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The Jubilee Academy provided everything I need for the best education. My children love the multimedia curriculum and I love the support.Review testimonials.

Online homechooling uses technology to do what we used to have to do alone. Jubilee makes online homeschooling infinitely easier and more successful. Online homeschooling students are happier and learn more! Online homeschooling parents have more time to enjoy their children.


  • ACCREDITED ONLINE HOMESCHOOL ACADEMY

    Online homeschooling with our Christian homeschooling program and 150 homeschool online courses with The Jubilee Academy ensures academic success! Pre-K homeschool students get a comprehensive interactive Christian curriculum online. For 13 years, Jubilee has been leader in providing outstanding and proven homeschooling online!

  • ONLINE HOMESCHOOLING INTERACTS WITH YOU


    • Social Center
    • Progress Reports
    • Computer Grading & Answer Keys
    • Parent Page & Account Information
    • Message Board
    • Daily Devotions
    • Principal Announcements
    • Teacher Announcements

  • 150 CHRISTIAN MULTIMEDIA COURSES

    The Jubilee Academy gives you 150 accredited multimedia-rich Christian online homeschooling courses. Most online homeschooling courses offer 180 lessons. Your Pace! Your Schedule! Total Flexibility that honors individual differences and lifestyles.

    • Daily Online Assignments
    • High Quality Videos
    • Joy Directed Activities
    • Transcripts
    • Portfolios

    You are guaranteed to get all the help you could ever need!

Homeschool Online

Homeschool Online with the Jubilee Academy and guarantee your child academic success! 92% of all homeschoolers homeschool online because they know it works! Homeschool Online gives you Daily Lessons, Tests, Excersizes, Learning Games, eBooks, Videos and Simulations--all designed to engage and educate!


Home School Online

When you home school online using the Jubilee Academy's outstanding christian curriculum you get everything you need to guarantee academic success. Designed by Christian homeschoolers for homeschoolers, we know what is needed to ensure a fantastic educational experience.


Home Schooling Online

Home Schooling Online with Jubilee Academy is fast becoming the most popular way to educate your children. Considered by many to be "the best of both worlds", you get a professionally designed Christian curriculum packed with over 27,000 high quality videos clips and Daily Lessons that cover every aspect of the subject matter along with a host of tools that makes your homeschooling a joy.


Home Schooling Online BENEFITS

1. No Prep Time (We do all the work!!)
2. Daily Lessons
3. Comprehensive Coverage of Subjects
4. Choose from over 150 Christian Courses
5. Your Pace
6. Take Courses at Any Grade Level
7. Time Log
8. Portfiolio
9. Accredited


  Christian Home School Program Blogs

Sensory Modalities- Multisensory Learning


Mimi Rothschild
Monday, 20 October 2008 13:04

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One of the great things about homeschooling is that we can teach each of our children in the very best way for that particular child. One of the learning differences that matters most is the child’s preferred sensory modality.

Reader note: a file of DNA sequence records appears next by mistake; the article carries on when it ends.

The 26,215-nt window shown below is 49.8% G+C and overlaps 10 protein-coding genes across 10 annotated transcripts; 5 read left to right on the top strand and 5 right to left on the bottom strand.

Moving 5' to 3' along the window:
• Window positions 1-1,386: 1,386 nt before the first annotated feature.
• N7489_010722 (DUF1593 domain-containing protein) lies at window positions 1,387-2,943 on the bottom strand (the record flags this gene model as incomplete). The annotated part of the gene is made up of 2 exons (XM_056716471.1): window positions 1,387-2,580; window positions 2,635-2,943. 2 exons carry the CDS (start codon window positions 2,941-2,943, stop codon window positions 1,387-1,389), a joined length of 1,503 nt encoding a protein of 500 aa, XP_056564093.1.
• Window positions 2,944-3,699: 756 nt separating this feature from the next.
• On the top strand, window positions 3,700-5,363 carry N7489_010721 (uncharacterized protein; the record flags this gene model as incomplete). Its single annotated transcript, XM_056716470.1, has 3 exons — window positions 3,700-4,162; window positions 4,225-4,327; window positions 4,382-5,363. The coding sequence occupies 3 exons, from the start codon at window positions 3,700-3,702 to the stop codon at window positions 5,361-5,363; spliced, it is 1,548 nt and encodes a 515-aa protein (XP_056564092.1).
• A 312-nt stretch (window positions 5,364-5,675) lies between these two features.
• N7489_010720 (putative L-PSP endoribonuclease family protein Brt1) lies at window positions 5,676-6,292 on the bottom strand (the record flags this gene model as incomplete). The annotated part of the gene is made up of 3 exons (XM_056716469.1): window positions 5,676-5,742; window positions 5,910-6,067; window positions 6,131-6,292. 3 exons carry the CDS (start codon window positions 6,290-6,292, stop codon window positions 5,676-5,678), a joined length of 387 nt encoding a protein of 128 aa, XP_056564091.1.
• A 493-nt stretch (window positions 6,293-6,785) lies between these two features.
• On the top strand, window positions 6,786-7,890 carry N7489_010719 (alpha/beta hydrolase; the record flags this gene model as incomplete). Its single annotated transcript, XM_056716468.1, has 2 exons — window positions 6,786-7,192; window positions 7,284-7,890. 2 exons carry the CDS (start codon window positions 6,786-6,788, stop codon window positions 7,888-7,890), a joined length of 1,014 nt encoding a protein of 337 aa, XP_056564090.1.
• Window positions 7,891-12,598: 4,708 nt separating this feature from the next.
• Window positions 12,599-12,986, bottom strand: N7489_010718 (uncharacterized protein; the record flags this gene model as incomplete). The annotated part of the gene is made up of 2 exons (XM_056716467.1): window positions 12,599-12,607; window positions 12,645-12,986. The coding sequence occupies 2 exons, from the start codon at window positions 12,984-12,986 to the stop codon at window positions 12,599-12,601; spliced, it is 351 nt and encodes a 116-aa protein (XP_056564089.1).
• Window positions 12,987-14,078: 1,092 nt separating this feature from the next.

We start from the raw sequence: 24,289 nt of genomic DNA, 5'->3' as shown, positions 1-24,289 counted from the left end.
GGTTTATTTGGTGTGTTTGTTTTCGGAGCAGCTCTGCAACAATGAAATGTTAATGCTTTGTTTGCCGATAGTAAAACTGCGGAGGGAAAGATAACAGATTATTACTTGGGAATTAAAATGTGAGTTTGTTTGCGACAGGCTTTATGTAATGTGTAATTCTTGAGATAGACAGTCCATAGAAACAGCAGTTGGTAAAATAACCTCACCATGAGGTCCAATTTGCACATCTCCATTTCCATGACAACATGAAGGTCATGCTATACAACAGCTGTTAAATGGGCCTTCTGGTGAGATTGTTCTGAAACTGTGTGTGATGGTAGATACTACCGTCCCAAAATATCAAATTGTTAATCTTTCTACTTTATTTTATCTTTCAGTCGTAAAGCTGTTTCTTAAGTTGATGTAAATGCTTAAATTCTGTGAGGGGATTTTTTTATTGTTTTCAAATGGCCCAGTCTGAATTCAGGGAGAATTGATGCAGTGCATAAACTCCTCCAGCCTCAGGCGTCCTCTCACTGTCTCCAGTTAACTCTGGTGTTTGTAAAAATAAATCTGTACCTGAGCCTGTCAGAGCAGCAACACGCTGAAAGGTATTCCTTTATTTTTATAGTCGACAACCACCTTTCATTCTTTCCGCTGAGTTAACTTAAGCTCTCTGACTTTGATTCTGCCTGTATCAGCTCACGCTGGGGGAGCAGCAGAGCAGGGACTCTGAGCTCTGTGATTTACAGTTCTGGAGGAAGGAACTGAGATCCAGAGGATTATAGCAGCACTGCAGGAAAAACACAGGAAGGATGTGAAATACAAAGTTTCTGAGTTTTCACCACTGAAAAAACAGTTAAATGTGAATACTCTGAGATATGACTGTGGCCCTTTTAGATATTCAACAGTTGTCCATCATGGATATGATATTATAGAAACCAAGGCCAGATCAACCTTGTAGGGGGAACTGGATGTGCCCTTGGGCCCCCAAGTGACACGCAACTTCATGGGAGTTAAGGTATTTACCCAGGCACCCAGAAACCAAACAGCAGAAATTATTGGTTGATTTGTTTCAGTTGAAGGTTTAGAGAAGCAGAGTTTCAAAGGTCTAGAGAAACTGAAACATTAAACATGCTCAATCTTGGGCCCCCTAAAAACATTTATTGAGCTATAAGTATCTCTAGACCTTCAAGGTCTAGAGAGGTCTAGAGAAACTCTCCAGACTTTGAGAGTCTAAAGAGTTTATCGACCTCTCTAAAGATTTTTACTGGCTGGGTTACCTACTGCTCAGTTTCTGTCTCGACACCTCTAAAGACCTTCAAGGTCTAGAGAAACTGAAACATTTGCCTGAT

That’s a long phrase that means that some children learn better through seeing (visual learners), some through hearing (auditory learners), and some through touching (kinesthetic learners). God has given us our senses, and we all use them in the ways that are best for our uniquely created selves.

How Can I Tell My Child’s Preferred Sensory Modality?

When you get out a map, your visual learners might look closely and study it. Your auditory learners might look at it briefly and then look back at you, listening for an explanation, or start reading the names of the countries out loud. Your kinesthetic learners might touch the map, tracing out a route with their fingers.

Some people are more balanced than others, and might seem to use information from different sensory channels equally. Usually, even more balanced learners show their preferred modality when they’re feeling a little stressed.

Your auditory learner might talk to herself when she is working hard on a math test. Your kinesthetic learner might count on his fingers or doodle numbers in the margins. Your visual learner might write in the margins, too, but he’ll be doing it so he can look at the figures to see whether they look right.

Fortunately, all children learn best when they use all their senses, so you don’t have to be sure about their
preferred modalities. Just include a range of different activities in your lessons. It is so easy for us to think of activities that fit our own preferred modality! Sometimes we need to be reminded of the best activities for the other learning modalities.

Activities for Visual Learners
• Looking at charts and diagrams.
• Color-coding information
• Using graphic organizers to show information
• Practicing with flashcards and worksheets
• Using videos

Activities for Auditory Learners
• Listening to lectures
• Discussing information and ideas
• Reading aloud
• Using learning songs and chants
• Reciting information and doing oral practice

Activities for Kinesthetic Learners
• Using manipulatives
• Doing hands-on practice
• Creating models
• Playing games with information
• Using role play and drama

A perfect lesson would include activities for all the senses. We know that practicing new learning in different ways helps children learn better than practicing for the same amount of time using the same approach. Research also shows that multisensory lessons are learned more easily and remembered longer.